"Oh yeah? 'Well I'm four!" are some of the earliest words I remember speaking. Rather, yelling. I was shouting at a couple of toddlers in the neighborhood on summer evening when my shadow looked tall on the pavement. I gave those twerps the business.
My friend Corey Nenno was also four, and she lived across the street. One day when I was getting on my mother's nerves, I went over to play. It was a crisp fall afternoon around Halloween and the Nennos had their decorations up. The paper jointed skeleton on their front door didn't phase me from afar, but when I got to their driveway, I was frozen with fear. I literally couldn't make my way to the vestibule it scared me so. I knew it wasn't a real skeleton, but yet, there it was: menacing, adult-sized, spooky and skeletony. I backed away slowly for a few steps and then sprinted to the safety of my front yard to think.
Wait, could it be real? No. Was it moving? No. It's not real. It's made of paper for Chrissakes. I saw the paper. I even saw the glow in the dark paint on it which isn't glowing because it's the middle of the day. You can't go back into the house and tell Mom about this, it's absurd. Babies are scared of this stuff. You know better. You're not a baby. You're 4 years old! It's not real. Get it together, Altman!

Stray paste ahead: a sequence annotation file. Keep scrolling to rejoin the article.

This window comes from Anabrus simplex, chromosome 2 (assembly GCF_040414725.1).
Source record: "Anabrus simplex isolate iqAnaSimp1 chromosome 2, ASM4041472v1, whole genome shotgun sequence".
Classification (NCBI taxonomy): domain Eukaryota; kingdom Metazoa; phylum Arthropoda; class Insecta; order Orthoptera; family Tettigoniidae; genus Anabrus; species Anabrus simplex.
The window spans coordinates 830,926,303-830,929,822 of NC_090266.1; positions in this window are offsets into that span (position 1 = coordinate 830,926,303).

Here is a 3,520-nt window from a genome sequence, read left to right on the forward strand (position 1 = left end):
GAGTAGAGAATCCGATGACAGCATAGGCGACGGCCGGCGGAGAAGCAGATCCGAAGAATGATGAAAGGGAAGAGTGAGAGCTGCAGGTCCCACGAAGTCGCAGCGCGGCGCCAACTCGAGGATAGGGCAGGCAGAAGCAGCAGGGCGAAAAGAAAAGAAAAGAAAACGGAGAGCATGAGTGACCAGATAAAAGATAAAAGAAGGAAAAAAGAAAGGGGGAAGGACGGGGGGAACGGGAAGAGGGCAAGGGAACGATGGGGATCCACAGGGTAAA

I bolstered myself and started back across the street toward Mr. Skeleton to see Corey. The whole time, I said to myself, "It's not real. It's not real. It's daytime, that thing isn't going to kill you right now. You know this. It's not real. It's not real. It's not real. Ring the doorbell. Ring the doorbell. Ring it. RING IT. RING IT!"
Squinting, I ran up the steps and quickly jabbed the doorbell and jumped back down the steps, giving Mr. Skelton a wide birth just in case he felt like jumping off the door to murder me. Seconds later, Corey's Dad answered, all warm and cheerful, with Corey right behind him.
Mr. Skeleton, you can't hurt me.